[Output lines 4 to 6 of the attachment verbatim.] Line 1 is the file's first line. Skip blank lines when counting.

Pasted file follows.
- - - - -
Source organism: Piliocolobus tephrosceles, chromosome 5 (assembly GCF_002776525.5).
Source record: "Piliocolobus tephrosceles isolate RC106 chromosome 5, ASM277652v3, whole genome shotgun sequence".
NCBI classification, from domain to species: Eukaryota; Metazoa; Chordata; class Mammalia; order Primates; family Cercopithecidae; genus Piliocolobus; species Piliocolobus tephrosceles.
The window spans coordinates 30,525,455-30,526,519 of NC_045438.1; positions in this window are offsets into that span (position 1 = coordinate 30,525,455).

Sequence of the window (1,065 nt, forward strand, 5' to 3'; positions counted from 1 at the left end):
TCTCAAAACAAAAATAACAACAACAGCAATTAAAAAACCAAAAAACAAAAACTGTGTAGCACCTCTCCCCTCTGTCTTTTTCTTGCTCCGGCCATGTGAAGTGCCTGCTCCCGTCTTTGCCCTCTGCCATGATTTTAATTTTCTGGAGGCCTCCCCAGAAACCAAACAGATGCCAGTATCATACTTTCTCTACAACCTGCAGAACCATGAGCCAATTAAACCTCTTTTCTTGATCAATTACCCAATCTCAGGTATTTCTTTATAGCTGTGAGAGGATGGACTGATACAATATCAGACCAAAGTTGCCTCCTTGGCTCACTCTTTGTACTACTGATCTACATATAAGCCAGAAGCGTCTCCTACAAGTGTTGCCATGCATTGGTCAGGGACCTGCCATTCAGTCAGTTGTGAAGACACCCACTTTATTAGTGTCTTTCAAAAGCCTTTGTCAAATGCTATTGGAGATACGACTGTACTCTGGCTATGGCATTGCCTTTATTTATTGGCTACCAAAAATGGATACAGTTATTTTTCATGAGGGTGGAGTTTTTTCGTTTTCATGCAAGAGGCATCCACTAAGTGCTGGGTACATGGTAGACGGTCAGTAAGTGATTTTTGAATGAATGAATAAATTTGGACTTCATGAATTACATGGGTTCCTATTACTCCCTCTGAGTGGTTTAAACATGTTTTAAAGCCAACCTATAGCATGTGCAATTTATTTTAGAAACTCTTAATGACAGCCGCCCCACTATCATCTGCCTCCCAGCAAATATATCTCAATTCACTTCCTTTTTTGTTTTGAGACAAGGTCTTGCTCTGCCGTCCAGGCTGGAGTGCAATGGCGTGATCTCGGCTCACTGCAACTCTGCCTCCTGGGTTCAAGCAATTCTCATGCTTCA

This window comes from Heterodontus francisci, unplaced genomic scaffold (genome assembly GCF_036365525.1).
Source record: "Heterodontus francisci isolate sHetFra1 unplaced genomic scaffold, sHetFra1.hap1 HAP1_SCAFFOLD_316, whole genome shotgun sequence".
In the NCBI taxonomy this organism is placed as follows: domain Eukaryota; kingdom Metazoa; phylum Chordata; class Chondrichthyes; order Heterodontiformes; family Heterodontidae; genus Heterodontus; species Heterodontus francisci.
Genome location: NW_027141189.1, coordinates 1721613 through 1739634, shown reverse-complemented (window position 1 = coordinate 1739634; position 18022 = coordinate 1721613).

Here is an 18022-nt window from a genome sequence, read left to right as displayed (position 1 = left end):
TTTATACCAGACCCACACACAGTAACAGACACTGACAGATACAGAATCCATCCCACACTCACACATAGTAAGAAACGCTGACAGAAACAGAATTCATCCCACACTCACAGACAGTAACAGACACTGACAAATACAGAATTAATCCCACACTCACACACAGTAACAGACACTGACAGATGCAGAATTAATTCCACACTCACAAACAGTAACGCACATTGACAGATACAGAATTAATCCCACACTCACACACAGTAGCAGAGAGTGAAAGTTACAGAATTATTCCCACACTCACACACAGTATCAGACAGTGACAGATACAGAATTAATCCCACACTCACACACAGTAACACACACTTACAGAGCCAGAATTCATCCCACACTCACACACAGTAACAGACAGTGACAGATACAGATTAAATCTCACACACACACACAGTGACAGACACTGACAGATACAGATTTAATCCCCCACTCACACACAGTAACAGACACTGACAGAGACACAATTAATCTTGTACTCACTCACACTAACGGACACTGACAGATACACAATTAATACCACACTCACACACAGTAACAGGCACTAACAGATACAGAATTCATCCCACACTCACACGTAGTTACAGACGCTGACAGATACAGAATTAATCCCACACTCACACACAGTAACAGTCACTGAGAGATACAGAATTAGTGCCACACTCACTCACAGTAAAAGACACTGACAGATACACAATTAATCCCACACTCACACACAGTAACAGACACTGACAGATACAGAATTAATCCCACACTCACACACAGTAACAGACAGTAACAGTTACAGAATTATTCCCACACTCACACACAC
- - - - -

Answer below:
The window spans coordinates 30,525,455-30,526,519 of NC_045438.1; positions in this window are offsets into that span (position 1 = coordinate 30,525,455).

Sequence of the window (1,065 nt, forward strand, 5' to 3'; positions counted from 1 at the left end):
TCTCAAAACAAAAATAACAACAACAGCAATTAAAAAACCAAAAAACAAAAACTGTGTAGCACCTCTCCCCTCTGTCTTTTTCTTGCTCCGGCCATGTGAAGTGCCTGCTCCCGTCTTTGCCCTCTGCCATGATTTTAATTTTCTGGAGGCCTCCCCAGAAACCAAACAGATGCCAGTATCATACTTTCTCTACAACCTGCAGAACCATGAGCCAATTAAACCTCTTTTCTTGATCAATTACCCAATCTCAGGTATTTCTTTATAGCTGTGAGAGGATGGACTGATACAATATCAGACCAAAGTTGCCTCCTTGGCTCACTCTTTGTACTACTGATCTACATATAAGCCAGAAGCGTCTCCTACAAGTGTTGCCATGCATTGGTCAGGGACCTGCCATTCAGTCAGTTGTGAAGACACCCACTTTATTAGTGTCTTTCAAAAGCCTTTGTCAAATGCTATTGGAGATACGACTGTACTCTGGCTATGGCATTGCCTTTATTTATTGGCTACCAAAAATGGATACAGTTATTTTTCATGAGGGTGGAGTTTTTTCGTTTTCATGCAAGAGGCATCCACTAAGTGCTGGGTACATGGTAGACGGTCAGTAAGTGATTTTTGAATGAATGAATAAATTTGGACTTCATGAATTACATGGGTTCCTATTACTCCCTCTGAGTGGTTTAAACATGTTTTAAAGCCAACCTATAGCATGTGCAATTTATTTTAGAAACTCTTAATGACAGCCGCCCCACTATCATCTGCCTCCCAGCAAATATATCTCAATTCACTTCCTTTTTTGTTTTGAGACAAGGTCTTGCTCTGCCGTCCAGGCTGGAGTGCAATGGCGTGATCTCGGCTCACTGCAACTCTGCCTCCTGGGTTCAAGCAATTCTCATGCTTCA